Writerly Navel-Gazing ~ Week 10: Question 9

As mentioned on a previous blog post, I missed a week of this challenge. Today I originally intended to answer two questions to make up for it, but my answer to Question 9 ended up being so long, I’ve decided to answer two questions next week instead (sorry!).

Part of the 30 Week Writing Challenge. Click here to view all questions.

9. How do you get ideas for your characters? Describe the process of creating them.

The answer to this question is so complex and so hard to put into words… Bear with me, I will try my best!

The truth is that I have no fixed process for character creation, and ideas can come from absolutely anywhere. Some characters will just show up fully-formed, demanding I tell their story. Others, I will have to go hunting for them for days, weeks, months, even years until at last I am able to trap them, break them, hone them into some semblance of a believable human being. Once a character stops behaving and you start having to work around them to move your plot along, you know you’ve done a decent job of development.

For the sake of being succinct, I’m going to focus on the creation and development of two characters in particular, else we’re going to be here all day!

~ WARNING: Mild spoilers for The Mayor below. I’ll do my best to avoid them, but I can’t promise anything. You can click the character image to be taken through to their profile page ~

William Kale

William KaleA prime example of the first kind of character I mentioned above is William Kale. I’ve touched on this a couple of times before, but he basically walked into my head one day — entirely himself — whilst I was listening to ‘The Mayor’ by Rasputina. The lyrics speak of “a blonde-haired”, morally destitute, insane individual who ruins the town he is then inexplicably made mayor of (“Oh no, way to go, he’s the mayor”). Lots of lyrics in ‘The Mayor’ apply to my story as a whole (mention of sinking ships, insane asylums etc.), however there is one repeated refrain throughout that really formed the core of Kale’s character: “If they take something precious from me, I’m going to take something precious from them.”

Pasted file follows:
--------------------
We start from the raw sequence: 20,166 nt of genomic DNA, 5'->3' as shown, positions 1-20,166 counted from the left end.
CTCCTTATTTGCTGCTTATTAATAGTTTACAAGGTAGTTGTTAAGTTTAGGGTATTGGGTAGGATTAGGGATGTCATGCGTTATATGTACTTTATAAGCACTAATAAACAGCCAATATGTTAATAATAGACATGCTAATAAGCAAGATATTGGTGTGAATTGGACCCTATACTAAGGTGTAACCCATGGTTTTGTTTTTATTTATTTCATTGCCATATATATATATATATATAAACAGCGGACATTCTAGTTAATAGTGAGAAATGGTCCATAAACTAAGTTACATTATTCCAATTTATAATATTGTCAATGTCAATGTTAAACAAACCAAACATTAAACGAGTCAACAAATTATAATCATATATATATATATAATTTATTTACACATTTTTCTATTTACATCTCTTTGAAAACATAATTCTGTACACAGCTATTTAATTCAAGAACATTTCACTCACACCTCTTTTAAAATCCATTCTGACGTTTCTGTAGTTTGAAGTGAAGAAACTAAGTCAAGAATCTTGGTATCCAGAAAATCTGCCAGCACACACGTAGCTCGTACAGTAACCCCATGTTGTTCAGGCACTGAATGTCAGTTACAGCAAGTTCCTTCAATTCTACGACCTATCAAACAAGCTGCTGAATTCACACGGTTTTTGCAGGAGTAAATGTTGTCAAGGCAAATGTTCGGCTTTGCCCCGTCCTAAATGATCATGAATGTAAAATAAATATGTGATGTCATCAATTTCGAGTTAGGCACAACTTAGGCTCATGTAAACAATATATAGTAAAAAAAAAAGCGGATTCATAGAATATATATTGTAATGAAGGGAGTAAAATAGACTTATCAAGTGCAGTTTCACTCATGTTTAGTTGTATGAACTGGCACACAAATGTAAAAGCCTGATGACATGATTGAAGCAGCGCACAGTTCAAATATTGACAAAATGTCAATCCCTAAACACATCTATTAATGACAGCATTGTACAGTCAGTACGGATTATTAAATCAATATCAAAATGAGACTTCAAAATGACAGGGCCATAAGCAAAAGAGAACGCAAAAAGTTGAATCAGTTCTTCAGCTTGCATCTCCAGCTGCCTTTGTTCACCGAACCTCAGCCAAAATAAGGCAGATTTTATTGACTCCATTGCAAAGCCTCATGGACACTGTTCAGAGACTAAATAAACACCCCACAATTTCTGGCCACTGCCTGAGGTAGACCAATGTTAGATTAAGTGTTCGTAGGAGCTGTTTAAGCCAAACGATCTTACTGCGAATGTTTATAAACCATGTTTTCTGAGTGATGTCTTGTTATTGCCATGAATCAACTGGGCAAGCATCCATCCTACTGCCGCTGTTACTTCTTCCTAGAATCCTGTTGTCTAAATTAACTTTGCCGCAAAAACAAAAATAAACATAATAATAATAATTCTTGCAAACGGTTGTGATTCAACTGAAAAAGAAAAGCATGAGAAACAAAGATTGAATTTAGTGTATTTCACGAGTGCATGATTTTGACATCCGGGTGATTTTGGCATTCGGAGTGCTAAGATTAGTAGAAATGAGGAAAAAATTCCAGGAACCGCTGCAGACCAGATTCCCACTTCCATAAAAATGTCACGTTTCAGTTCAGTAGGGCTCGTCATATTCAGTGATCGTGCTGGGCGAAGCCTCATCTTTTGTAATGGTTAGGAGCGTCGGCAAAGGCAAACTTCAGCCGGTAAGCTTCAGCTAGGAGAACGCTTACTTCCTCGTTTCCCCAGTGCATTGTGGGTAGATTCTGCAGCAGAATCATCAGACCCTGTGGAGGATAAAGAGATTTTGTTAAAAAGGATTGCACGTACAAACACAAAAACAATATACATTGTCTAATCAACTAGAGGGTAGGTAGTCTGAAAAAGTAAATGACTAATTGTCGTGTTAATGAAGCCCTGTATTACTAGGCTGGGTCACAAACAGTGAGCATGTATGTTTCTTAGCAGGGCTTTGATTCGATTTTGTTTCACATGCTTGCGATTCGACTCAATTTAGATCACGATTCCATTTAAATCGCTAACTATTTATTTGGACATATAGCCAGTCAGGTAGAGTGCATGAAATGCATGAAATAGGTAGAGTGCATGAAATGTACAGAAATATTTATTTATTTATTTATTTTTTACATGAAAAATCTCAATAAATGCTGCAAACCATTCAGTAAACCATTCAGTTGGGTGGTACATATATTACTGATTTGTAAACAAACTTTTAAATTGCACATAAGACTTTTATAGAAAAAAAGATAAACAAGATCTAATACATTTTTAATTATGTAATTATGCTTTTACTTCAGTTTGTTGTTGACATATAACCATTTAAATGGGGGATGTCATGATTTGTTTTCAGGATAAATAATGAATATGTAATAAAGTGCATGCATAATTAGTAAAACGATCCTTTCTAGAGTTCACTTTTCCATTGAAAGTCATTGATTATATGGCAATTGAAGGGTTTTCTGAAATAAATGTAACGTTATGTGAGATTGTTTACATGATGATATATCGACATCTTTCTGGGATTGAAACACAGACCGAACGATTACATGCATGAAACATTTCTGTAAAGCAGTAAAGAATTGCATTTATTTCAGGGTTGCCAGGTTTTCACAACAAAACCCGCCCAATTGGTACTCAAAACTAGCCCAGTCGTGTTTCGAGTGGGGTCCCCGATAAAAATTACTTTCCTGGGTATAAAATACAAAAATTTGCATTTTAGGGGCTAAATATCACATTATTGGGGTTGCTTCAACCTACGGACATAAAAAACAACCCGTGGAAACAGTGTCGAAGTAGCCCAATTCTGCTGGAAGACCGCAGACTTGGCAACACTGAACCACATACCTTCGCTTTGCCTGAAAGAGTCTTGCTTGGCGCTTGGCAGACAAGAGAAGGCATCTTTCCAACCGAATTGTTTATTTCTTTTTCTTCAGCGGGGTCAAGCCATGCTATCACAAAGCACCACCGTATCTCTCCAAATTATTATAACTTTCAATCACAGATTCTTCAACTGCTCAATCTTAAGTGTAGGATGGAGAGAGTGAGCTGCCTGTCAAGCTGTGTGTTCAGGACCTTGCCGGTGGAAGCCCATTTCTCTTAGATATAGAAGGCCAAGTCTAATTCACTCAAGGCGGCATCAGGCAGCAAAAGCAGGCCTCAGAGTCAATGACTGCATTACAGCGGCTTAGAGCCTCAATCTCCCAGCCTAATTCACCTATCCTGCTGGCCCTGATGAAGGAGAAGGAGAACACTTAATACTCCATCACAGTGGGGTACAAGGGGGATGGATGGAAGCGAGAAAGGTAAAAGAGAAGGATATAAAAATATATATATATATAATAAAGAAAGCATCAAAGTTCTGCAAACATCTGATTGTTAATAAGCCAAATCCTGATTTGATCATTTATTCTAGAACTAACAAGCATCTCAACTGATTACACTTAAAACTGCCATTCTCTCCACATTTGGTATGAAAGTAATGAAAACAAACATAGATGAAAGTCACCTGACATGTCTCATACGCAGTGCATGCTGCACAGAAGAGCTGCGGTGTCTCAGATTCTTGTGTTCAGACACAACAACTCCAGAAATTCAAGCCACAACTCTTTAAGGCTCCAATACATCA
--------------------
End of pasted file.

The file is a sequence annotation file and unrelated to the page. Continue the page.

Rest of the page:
Whilst ‘The Mayor’ was perhaps the trigger, with hindsight I think Kale’s conception might also have been heavily influenced by a couple of other things, namely books I was reading around that time (2008). Roger Chillingworth for example is a character from Nathaniel Hawthorne’s The Scarlet Letter who plants himself inside the home of his unfaithful wife’s lover under the guise of a doctor and slowly poisons him to death. Like Chillingworth, Kale plants himself inside the home of the Mayor of New Hardway and seeks to overthrow him. Then there is the duplicitous Captain Kennit from Robin Hobb’s The Liveship Traders who still manages to charm and manipulate those around him despite a total lack of empathy for others; a trait that Kale definitely shares. And then there is Heathcliff from Wuthering Heights who goes away, makes a fortune and later returns to act out slow, painstaking and terrible revenge on those who have wronged him… Kale can certainly relate to that. All of these books and characters seem to have fed into Kale’s creation in some way. Out of all the characters in The Mayor, he has changed the least since I first started.

Jonathan Carson

Jonathan Carson

A good example of the second kind of character meanwhile is Jonathan Carson. Ah, John. John, John, John… We’ve had a long journey, you and I. Though I had his bare bones at story start (I drew heavily on my favourite historical pirates “Calico” Jack Rackham and Stede Bonnet for his storyline/relationships with others/appearance/background etc.) there was just something… off about him that I didn’t like, and neither did a couple of my early Beta readers. He was a caricature. A stereotype. Just your typical rakish handsome sailor fond of drinking, debauching, able to draw women towards him like bees to a honeypot. But he was so important to the plot! He was literally created to fill out the plot. To be Jaspher’s brother. To show Melora that she has other options besides the life her father has chosen for her. To give the story a second half. And yet I couldn’t make him believable, let alone likeable.

Eventually I was able to figure out the reason why: out of the four main characters, John and I have the least in common. Yes, believe it or not, I have more in common with a psychopath like Kale then I do with John. This was of course a problem, because it meant I didn’t understand John. And if I didn’t understand him, then how could I possibly expect my readers to?

After this epiphany, I set about taking as many Character Quizzes for John as I possibly could. You know the ones, the ones that ask things like “What’s been the best day of your life so far?” “Who was your first kiss?” “Have you ever taken drugs?” Gradually the character of John began to develop. He became more three-dimensional. Writing him became easier. I still wasn’t entirely happy though.

Then one miserable afternoon in December 2011, someone told me something really awful that had happened to them. Something that disturbed and upset me so much that I just couldn’t keep it to myself else I’d go mad. So I poured it into my writing, and applied what I had heard to John. Suddenly his character made sense to me. It became apparent why he goes out drinking all the time, why he leads such a hedonistic lifestyle, why his brother thinks he’s off the rails, and why his father continually turns a blind eye to his reckless behaviour.

John’s character has flowed easily for me ever since.


S.E. Berrow


4 thoughts on “Writerly Navel-Gazing ~ Week 10: Question 9

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